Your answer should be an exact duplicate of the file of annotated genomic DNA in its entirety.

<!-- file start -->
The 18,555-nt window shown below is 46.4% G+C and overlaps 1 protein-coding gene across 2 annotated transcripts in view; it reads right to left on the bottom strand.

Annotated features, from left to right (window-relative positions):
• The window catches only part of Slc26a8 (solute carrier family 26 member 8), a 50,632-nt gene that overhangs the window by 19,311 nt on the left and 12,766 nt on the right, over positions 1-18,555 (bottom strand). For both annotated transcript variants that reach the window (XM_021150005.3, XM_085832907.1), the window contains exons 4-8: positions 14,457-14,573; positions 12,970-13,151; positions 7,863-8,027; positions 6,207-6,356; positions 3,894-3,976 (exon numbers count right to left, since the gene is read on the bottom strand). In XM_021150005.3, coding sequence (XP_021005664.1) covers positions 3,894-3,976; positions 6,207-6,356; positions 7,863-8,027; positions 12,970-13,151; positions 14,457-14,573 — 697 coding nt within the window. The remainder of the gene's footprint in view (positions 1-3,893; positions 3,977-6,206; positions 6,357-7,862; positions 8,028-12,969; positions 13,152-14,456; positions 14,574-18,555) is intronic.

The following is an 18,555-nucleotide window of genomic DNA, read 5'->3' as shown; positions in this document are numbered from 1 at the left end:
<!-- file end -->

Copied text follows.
The 18,555-nt window shown below is 46.4% G+C and overlaps 1 protein-coding gene across 2 annotated transcripts in view; it reads right to left on the bottom strand.

Annotated features, from left to right (window-relative positions):
• The window catches only part of Slc26a8 (solute carrier family 26 member 8), a 50,632-nt gene that overhangs the window by 19,311 nt on the left and 12,766 nt on the right, over positions 1-18,555 (bottom strand). For both annotated transcript variants that reach the window (XM_021150005.3, XM_085832907.1), the window contains exons 4-8: positions 14,457-14,573; positions 12,970-13,151; positions 7,863-8,027; positions 6,207-6,356; positions 3,894-3,976 (exon numbers count right to left, since the gene is read on the bottom strand). In XM_021150005.3, coding sequence (XP_021005664.1) covers positions 3,894-3,976; positions 6,207-6,356; positions 7,863-8,027; positions 12,970-13,151; positions 14,457-14,573 — 697 coding nt within the window. The remainder of the gene's footprint in view (positions 1-3,893; positions 3,977-6,206; positions 6,357-7,862; positions 8,028-12,969; positions 13,152-14,456; positions 14,574-18,555) is intronic.

The following is an 18,555-nucleotide window of genomic DNA, read 5'->3' as shown; positions in this document are numbered from 1 at the left end: